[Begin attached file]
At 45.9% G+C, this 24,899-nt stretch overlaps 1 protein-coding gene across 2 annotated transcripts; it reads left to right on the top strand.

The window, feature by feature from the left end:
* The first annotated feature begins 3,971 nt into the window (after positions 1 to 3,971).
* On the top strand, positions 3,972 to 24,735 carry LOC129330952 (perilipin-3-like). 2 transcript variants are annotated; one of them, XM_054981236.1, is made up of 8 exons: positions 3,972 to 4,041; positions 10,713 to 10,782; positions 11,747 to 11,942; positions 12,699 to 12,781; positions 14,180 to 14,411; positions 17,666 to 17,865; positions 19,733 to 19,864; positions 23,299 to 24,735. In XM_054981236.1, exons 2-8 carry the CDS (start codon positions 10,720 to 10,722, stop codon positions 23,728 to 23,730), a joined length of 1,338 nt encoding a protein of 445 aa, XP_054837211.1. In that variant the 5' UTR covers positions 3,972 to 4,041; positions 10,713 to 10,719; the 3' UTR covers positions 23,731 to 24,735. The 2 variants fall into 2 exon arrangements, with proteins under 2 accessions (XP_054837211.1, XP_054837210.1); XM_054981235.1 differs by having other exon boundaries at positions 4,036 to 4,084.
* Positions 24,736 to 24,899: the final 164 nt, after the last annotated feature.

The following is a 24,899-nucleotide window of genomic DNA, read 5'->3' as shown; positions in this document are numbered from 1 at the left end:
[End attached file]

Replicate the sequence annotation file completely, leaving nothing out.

At 45.9% G+C, this 24,899-nt stretch overlaps 1 protein-coding gene across 2 annotated transcripts; it reads left to right on the top strand.

The window, feature by feature from the left end:
* The first annotated feature begins 3,971 nt into the window (after positions 1 to 3,971).
* On the top strand, positions 3,972 to 24,735 carry LOC129330952 (perilipin-3-like). 2 transcript variants are annotated; one of them, XM_054981236.1, is made up of 8 exons: positions 3,972 to 4,041; positions 10,713 to 10,782; positions 11,747 to 11,942; positions 12,699 to 12,781; positions 14,180 to 14,411; positions 17,666 to 17,865; positions 19,733 to 19,864; positions 23,299 to 24,735. In XM_054981236.1, exons 2-8 carry the CDS (start codon positions 10,720 to 10,722, stop codon positions 23,728 to 23,730), a joined length of 1,338 nt encoding a protein of 445 aa, XP_054837211.1. In that variant the 5' UTR covers positions 3,972 to 4,041; positions 10,713 to 10,719; the 3' UTR covers positions 23,731 to 24,735. The 2 variants fall into 2 exon arrangements, with proteins under 2 accessions (XP_054837211.1, XP_054837210.1); XM_054981235.1 differs by having other exon boundaries at positions 4,036 to 4,084.
* Positions 24,736 to 24,899: the final 164 nt, after the last annotated feature.

The following is a 24,899-nucleotide window of genomic DNA, read 5'->3' as shown; positions in this document are numbered from 1 at the left end: